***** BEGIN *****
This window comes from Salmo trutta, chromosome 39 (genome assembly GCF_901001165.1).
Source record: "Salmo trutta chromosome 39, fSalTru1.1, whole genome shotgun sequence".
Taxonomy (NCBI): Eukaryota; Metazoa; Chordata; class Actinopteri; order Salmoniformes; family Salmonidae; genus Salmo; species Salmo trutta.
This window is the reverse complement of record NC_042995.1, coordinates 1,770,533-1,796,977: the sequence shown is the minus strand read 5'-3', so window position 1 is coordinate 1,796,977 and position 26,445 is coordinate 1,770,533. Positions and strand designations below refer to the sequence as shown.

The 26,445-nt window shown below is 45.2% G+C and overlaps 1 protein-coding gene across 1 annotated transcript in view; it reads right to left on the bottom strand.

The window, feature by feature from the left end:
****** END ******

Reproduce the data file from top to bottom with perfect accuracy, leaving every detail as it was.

This window comes from Salmo trutta, chromosome 39 (genome assembly GCF_901001165.1).
Source record: "Salmo trutta chromosome 39, fSalTru1.1, whole genome shotgun sequence".
Taxonomy (NCBI): Eukaryota; Metazoa; Chordata; class Actinopteri; order Salmoniformes; family Salmonidae; genus Salmo; species Salmo trutta.
This window is the reverse complement of record NC_042995.1, coordinates 1,770,533-1,796,977: the sequence shown is the minus strand read 5'-3', so window position 1 is coordinate 1,796,977 and position 26,445 is coordinate 1,770,533. Positions and strand designations below refer to the sequence as shown.

The 26,445-nt window shown below is 45.2% G+C and overlaps 1 protein-coding gene across 1 annotated transcript in view; it reads right to left on the bottom strand.

The window, feature by feature from the left end: